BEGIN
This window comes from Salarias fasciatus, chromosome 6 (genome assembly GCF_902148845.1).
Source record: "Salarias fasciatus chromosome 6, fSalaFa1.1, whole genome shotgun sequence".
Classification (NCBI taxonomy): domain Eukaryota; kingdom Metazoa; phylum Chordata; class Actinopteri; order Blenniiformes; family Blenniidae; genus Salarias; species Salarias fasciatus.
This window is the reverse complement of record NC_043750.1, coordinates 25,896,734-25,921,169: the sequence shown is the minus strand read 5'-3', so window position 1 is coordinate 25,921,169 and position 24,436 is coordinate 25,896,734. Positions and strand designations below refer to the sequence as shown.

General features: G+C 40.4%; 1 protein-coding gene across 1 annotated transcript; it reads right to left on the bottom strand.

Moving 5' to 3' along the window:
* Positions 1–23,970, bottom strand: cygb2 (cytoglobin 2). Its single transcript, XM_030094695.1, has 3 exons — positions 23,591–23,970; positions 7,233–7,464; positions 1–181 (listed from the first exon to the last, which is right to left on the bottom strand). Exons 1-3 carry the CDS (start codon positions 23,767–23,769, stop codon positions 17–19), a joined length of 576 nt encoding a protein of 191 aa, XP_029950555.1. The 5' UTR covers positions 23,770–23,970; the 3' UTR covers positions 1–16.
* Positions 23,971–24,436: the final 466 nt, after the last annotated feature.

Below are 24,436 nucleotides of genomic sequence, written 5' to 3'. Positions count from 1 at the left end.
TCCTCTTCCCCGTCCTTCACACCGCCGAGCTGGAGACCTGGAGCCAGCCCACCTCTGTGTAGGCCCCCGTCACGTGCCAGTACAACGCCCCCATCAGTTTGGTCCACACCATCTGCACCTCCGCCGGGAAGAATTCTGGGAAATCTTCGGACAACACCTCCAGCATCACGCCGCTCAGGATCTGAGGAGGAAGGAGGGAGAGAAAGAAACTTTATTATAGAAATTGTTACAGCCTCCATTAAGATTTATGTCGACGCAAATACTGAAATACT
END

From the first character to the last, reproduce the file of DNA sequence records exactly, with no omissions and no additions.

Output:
This window comes from Salarias fasciatus, chromosome 6 (genome assembly GCF_902148845.1).
Source record: "Salarias fasciatus chromosome 6, fSalaFa1.1, whole genome shotgun sequence".
Classification (NCBI taxonomy): domain Eukaryota; kingdom Metazoa; phylum Chordata; class Actinopteri; order Blenniiformes; family Blenniidae; genus Salarias; species Salarias fasciatus.
This window is the reverse complement of record NC_043750.1, coordinates 25,896,734-25,921,169: the sequence shown is the minus strand read 5'-3', so window position 1 is coordinate 25,921,169 and position 24,436 is coordinate 25,896,734. Positions and strand designations below refer to the sequence as shown.

General features: G+C 40.4%; 1 protein-coding gene across 1 annotated transcript; it reads right to left on the bottom strand.

Moving 5' to 3' along the window:
* Positions 1–23,970, bottom strand: cygb2 (cytoglobin 2). Its single transcript, XM_030094695.1, has 3 exons — positions 23,591–23,970; positions 7,233–7,464; positions 1–181 (listed from the first exon to the last, which is right to left on the bottom strand). Exons 1-3 carry the CDS (start codon positions 23,767–23,769, stop codon positions 17–19), a joined length of 576 nt encoding a protein of 191 aa, XP_029950555.1. The 5' UTR covers positions 23,770–23,970; the 3' UTR covers positions 1–16.
* Positions 23,971–24,436: the final 466 nt, after the last annotated feature.

Below are 24,436 nucleotides of genomic sequence, written 5' to 3'. Positions count from 1 at the left end.
TCCTCTTCCCCGTCCTTCACACCGCCGAGCTGGAGACCTGGAGCCAGCCCACCTCTGTGTAGGCCCCCGTCACGTGCCAGTACAACGCCCCCATCAGTTTGGTCCACACCATCTGCACCTCCGCCGGGAAGAATTCTGGGAAATCTTCGGACAACACCTCCAGCATCACGCCGCTCAGGATCTGAGGAGGAAGGAGGGAGAGAAAGAAACTTTATTATAGAAATTGTTACAGCCTCCATTAAGATTTATGTCGACGCAAATACTGAAATACT